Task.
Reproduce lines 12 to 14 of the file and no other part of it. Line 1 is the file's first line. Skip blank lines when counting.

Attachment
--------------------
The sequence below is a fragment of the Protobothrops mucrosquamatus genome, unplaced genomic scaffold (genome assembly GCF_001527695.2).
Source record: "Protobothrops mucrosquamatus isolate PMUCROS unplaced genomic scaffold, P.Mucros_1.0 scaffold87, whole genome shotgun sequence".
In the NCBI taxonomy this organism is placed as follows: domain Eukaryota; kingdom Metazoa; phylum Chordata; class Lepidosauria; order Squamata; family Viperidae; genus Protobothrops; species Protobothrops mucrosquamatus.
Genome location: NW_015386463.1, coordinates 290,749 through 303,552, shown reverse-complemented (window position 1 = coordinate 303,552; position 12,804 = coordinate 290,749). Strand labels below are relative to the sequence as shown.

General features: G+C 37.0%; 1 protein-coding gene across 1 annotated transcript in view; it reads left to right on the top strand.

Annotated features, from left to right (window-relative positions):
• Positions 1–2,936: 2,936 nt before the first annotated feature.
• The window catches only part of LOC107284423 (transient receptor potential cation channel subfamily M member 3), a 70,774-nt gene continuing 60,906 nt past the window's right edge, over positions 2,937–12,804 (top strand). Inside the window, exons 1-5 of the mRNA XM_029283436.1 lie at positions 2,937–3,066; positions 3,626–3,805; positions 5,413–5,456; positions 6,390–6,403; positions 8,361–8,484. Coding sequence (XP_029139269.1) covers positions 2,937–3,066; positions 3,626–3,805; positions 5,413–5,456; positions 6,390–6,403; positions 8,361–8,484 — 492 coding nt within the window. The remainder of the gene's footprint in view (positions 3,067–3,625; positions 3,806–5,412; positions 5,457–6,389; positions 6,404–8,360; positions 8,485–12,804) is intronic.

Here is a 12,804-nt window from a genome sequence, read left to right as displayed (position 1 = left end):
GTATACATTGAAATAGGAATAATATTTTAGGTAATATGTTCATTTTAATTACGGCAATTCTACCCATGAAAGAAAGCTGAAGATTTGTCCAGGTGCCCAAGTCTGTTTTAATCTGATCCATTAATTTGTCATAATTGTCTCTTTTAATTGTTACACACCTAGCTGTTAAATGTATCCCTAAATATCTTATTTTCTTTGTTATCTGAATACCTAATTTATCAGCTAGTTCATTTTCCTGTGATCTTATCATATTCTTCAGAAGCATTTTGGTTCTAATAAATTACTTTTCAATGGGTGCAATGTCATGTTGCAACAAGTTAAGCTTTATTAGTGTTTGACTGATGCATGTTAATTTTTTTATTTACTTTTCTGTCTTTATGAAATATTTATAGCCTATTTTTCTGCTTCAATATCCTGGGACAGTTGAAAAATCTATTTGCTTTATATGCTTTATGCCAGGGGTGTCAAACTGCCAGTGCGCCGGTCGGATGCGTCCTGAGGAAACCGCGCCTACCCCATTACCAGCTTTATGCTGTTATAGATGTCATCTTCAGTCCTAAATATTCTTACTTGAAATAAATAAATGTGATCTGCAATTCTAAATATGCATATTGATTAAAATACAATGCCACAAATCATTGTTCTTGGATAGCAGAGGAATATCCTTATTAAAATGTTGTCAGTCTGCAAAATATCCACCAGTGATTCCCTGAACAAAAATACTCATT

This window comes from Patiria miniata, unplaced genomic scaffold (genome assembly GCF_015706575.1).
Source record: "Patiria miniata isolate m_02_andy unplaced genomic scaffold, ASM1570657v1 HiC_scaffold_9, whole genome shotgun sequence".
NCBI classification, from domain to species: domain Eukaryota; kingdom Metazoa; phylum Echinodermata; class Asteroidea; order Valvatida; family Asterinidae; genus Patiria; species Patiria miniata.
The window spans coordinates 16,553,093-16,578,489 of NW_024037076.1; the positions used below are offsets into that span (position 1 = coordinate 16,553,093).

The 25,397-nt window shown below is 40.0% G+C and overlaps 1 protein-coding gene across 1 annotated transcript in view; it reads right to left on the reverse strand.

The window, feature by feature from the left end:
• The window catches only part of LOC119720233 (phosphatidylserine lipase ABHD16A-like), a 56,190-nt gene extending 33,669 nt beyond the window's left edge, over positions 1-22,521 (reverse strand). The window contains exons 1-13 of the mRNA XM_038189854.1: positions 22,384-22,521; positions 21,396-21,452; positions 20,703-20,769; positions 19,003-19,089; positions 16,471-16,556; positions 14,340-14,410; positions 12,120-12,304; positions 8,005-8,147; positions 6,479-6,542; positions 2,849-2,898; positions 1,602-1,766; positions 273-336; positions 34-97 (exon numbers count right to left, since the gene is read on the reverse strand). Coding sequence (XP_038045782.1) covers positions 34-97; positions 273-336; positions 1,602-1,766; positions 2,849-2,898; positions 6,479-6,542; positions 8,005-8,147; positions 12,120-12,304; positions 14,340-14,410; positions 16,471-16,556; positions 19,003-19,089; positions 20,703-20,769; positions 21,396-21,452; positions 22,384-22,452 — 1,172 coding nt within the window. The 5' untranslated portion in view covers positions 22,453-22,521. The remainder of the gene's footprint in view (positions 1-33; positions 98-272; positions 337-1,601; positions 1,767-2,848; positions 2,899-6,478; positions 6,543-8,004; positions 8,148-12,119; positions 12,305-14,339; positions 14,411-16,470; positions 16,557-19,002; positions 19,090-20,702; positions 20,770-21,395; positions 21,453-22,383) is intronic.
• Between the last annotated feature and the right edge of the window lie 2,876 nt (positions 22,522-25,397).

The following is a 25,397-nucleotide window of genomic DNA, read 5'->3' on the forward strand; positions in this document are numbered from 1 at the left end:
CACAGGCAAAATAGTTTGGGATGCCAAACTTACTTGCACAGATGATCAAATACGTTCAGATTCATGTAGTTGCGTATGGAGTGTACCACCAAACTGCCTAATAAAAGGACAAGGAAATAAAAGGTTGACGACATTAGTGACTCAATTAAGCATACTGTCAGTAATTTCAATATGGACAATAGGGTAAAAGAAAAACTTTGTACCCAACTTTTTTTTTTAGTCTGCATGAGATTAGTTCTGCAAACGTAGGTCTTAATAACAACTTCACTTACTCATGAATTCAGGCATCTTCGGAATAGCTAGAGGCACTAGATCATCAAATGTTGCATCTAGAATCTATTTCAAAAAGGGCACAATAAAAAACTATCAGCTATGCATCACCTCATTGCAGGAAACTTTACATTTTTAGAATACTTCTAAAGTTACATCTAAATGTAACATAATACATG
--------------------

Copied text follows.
Source record: "Patiria miniata isolate m_02_andy unplaced genomic scaffold, ASM1570657v1 HiC_scaffold_9, whole genome shotgun sequence".
NCBI classification, from domain to species: domain Eukaryota; kingdom Metazoa; phylum Echinodermata; class Asteroidea; order Valvatida; family Asterinidae; genus Patiria; species Patiria miniata.
The window spans coordinates 16,553,093-16,578,489 of NW_024037076.1; the positions used below are offsets into that span (position 1 = coordinate 16,553,093).